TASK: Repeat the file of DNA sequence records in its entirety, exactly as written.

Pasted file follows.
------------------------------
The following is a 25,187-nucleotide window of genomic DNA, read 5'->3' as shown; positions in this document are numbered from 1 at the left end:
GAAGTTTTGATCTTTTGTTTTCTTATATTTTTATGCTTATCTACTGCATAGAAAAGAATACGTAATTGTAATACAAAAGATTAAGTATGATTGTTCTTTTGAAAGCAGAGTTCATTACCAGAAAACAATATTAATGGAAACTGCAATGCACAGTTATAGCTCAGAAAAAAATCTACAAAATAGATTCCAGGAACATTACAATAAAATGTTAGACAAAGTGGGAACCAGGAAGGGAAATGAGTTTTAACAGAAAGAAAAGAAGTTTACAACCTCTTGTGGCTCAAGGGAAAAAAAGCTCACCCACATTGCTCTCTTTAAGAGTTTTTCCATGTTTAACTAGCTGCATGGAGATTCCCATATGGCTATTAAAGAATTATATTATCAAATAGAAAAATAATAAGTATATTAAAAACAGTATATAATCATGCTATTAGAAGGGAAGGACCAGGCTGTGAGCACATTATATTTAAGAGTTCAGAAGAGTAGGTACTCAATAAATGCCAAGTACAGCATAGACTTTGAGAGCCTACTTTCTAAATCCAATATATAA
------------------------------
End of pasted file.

The following is a 25,187-nucleotide window of genomic DNA, read 5'->3' as shown; positions in this document are numbered from 1 at the left end:
GAAGTTTTGATCTTTTGTTTTCTTATATTTTTATGCTTATCTACTGCATAGAAAAGAATACGTAATTGTAATACAAAAGATTAAGTATGATTGTTCTTTTGAAAGCAGAGTTCATTACCAGAAAACAATATTAATGGAAACTGCAATGCACAGTTATAGCTCAGAAAAAAATCTACAAAATAGATTCCAGGAACATTACAATAAAATGTTAGACAAAGTGGGAACCAGGAAGGGAAATGAGTTTTAACAGAAAGAAAAGAAGTTTACAACCTCTTGTGGCTCAAGGGAAAAAAAGCTCACCCACATTGCTCTCTTTAAGAGTTTTTCCATGTTTAACTAGCTGCATGGAGATTCCCATATGGCTATTAAAGAATTATATTATCAAATAGAAAAATAATAAGTATATTAAAAACAGTATATAATCATGCTATTAGAAGGGAAGGACCAGGCTGTGAGCACATTATATTTAAGAGTTCAGAAGAGTAGGTACTCAATAAATGCCAAGTACAGCATAGACTTTGAGAGCCTACTTTCTAAATCCAATATATAA